Dennis Michael Mims is a doctoral candidate at University of Texas at Dallas. He received his B.A. in Historical Studies from UT Dallas and his M.S. in History from University of North Texas. After completing his Ph.D., he plans on having a career in academia. Dennis Michael plans on teaching and researching and writing about civil rights and social movements. He is a native Texan who comes from a close-knit family that lives here in the DFW Metroplex.
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Everyone is obsessed with Pokemon, a Clinton is running for president against a controversial businessman, and Blink-182 is at the height of their American tour. It might be 2016, but the 90's seem to be repeating themselves. There's one thing, however, that won't be coming back: the VCR.
Nearly 20 years ago, author George R.R. Martin wrote A Game of Thrones and brought to life a fantasy series that would take the world by storm. You can explore the world he created by checking out UNT Libraries' assortment of his work.
David J. Cameron is a doctoral candidate in Chicano/Latino and Twentieth-Century United States History at Texas A&M University His project Race and Religion in the Bayou City: Latino/a, African American, and Anglo Baptists in Houston’s Long Civil Rights Movement examines how the intersections of race and religion in the Bayou City shaped Houston-area Baptists’ participation in the struggle for civil rights through religious associations, churches, and leaders.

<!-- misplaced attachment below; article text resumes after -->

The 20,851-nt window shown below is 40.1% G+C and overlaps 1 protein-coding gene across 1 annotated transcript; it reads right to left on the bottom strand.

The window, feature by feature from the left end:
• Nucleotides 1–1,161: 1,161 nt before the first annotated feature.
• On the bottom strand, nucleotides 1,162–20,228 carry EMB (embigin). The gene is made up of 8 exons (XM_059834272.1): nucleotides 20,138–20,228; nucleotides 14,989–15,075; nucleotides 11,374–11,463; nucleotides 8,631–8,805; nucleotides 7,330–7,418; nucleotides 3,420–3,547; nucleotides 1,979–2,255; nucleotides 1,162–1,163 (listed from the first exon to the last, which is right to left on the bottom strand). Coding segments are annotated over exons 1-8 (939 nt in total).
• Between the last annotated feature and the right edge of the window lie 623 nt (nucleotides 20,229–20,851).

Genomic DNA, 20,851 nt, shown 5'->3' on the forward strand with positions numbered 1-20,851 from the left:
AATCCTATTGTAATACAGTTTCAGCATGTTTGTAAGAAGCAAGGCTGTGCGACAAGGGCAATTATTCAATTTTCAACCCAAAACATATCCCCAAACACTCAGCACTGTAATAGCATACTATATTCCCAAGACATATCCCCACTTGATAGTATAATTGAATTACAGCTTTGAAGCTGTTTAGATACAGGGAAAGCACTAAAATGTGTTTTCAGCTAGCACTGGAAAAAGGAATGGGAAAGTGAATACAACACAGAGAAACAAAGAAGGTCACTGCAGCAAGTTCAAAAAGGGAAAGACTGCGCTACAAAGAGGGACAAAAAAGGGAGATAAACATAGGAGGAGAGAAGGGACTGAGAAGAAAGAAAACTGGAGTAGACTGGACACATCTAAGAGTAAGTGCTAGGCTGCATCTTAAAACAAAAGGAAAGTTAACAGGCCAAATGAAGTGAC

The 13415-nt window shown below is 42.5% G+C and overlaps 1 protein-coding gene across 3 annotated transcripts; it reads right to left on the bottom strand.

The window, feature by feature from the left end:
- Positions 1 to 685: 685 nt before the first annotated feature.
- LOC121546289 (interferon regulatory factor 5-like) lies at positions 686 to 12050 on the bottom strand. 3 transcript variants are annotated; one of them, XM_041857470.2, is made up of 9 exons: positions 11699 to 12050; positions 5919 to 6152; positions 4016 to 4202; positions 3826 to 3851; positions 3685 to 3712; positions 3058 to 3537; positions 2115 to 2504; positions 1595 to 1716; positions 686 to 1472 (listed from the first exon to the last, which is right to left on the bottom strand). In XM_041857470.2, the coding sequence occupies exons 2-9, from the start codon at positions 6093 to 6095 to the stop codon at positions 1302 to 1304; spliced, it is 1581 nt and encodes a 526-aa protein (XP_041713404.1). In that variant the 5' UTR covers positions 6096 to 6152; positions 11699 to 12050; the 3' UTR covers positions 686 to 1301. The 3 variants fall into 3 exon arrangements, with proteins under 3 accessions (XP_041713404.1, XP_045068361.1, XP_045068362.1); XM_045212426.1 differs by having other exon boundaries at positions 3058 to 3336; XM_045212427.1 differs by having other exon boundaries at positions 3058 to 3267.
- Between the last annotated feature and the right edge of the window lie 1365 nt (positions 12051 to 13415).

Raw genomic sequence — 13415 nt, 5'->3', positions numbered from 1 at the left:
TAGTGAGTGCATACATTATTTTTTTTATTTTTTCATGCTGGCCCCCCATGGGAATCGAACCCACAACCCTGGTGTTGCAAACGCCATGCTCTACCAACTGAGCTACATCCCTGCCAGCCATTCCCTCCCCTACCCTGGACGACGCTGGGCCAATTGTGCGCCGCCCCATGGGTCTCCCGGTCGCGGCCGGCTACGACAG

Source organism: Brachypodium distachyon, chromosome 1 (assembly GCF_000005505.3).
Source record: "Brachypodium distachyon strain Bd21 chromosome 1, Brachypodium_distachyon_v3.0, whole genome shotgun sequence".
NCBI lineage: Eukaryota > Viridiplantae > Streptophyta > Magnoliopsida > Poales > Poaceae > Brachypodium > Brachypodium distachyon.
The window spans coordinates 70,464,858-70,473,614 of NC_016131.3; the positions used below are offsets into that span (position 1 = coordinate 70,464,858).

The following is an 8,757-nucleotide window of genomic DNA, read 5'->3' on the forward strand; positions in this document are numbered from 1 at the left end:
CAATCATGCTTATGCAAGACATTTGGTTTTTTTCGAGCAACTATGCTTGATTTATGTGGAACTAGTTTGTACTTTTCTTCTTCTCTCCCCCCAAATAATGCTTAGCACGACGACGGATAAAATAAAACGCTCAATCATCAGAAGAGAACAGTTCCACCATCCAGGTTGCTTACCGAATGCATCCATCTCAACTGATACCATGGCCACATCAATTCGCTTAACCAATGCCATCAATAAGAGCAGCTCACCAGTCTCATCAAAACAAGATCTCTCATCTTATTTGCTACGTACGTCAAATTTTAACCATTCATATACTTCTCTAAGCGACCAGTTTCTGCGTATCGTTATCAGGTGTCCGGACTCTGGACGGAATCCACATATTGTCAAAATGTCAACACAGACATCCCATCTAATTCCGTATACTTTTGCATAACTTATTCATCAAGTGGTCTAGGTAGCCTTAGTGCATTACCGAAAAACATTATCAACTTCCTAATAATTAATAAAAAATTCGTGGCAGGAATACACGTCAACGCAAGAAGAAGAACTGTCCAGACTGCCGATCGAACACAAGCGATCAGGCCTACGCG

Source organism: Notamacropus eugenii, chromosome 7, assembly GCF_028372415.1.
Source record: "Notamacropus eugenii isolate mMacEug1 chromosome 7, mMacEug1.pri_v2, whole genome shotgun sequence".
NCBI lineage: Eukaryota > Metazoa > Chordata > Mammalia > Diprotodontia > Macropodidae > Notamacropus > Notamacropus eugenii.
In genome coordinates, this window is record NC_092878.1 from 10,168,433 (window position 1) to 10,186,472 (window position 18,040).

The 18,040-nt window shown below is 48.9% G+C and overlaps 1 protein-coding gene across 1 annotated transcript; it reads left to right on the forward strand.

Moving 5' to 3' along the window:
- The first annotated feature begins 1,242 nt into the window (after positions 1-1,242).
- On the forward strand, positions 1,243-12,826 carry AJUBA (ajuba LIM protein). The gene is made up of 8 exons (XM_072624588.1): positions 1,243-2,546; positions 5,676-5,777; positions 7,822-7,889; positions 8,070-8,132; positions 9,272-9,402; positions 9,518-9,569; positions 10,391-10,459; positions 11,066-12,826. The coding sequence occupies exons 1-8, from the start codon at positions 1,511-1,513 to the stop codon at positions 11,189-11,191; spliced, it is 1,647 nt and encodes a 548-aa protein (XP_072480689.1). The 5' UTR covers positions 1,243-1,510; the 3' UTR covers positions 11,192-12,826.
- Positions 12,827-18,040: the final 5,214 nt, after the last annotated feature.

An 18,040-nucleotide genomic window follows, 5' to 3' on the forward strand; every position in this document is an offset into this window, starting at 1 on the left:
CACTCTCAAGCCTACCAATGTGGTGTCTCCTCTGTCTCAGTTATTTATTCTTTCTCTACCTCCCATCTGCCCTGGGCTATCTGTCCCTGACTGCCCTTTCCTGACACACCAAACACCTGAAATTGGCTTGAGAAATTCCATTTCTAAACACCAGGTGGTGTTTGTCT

Dr. Paul Marshall and Dr. Mark McKnight are 2016 winners of the Scholarly Works Outstanding Contributor Award.
Tyler Thompson is a PhD candidate at Texas A&M University. His project Representations of American Indians in Texas Memory and Mythology, 1875-1936 uses primary sources from The Portal to Texas History to examine the campaign for erection of the Battle of Adobe Walls monument and to understand change over time in Native American representations.
Dennis Michael Mims is a doctoral candidate at the University of Texas at Dallas. His project A Queer History of Dallas: The Formation, Development, and Integration of Big D’s LGBT Community, 1965-2005 shows how significantly things changed for lesbian, gay, bisexual, and transgender individuals living within the city of Dallas during these four decades.
Ben Davis’ work investigates the social experience of architecture by documenting the historic structures that have accommodated cultural rituals for over 150 years in Texas.
Breylin Becton is a recent graduate from UNT’s Mayborn School of Journalism. He graduated with a BA in Journalism with a focus in broadcast and a minor in political science.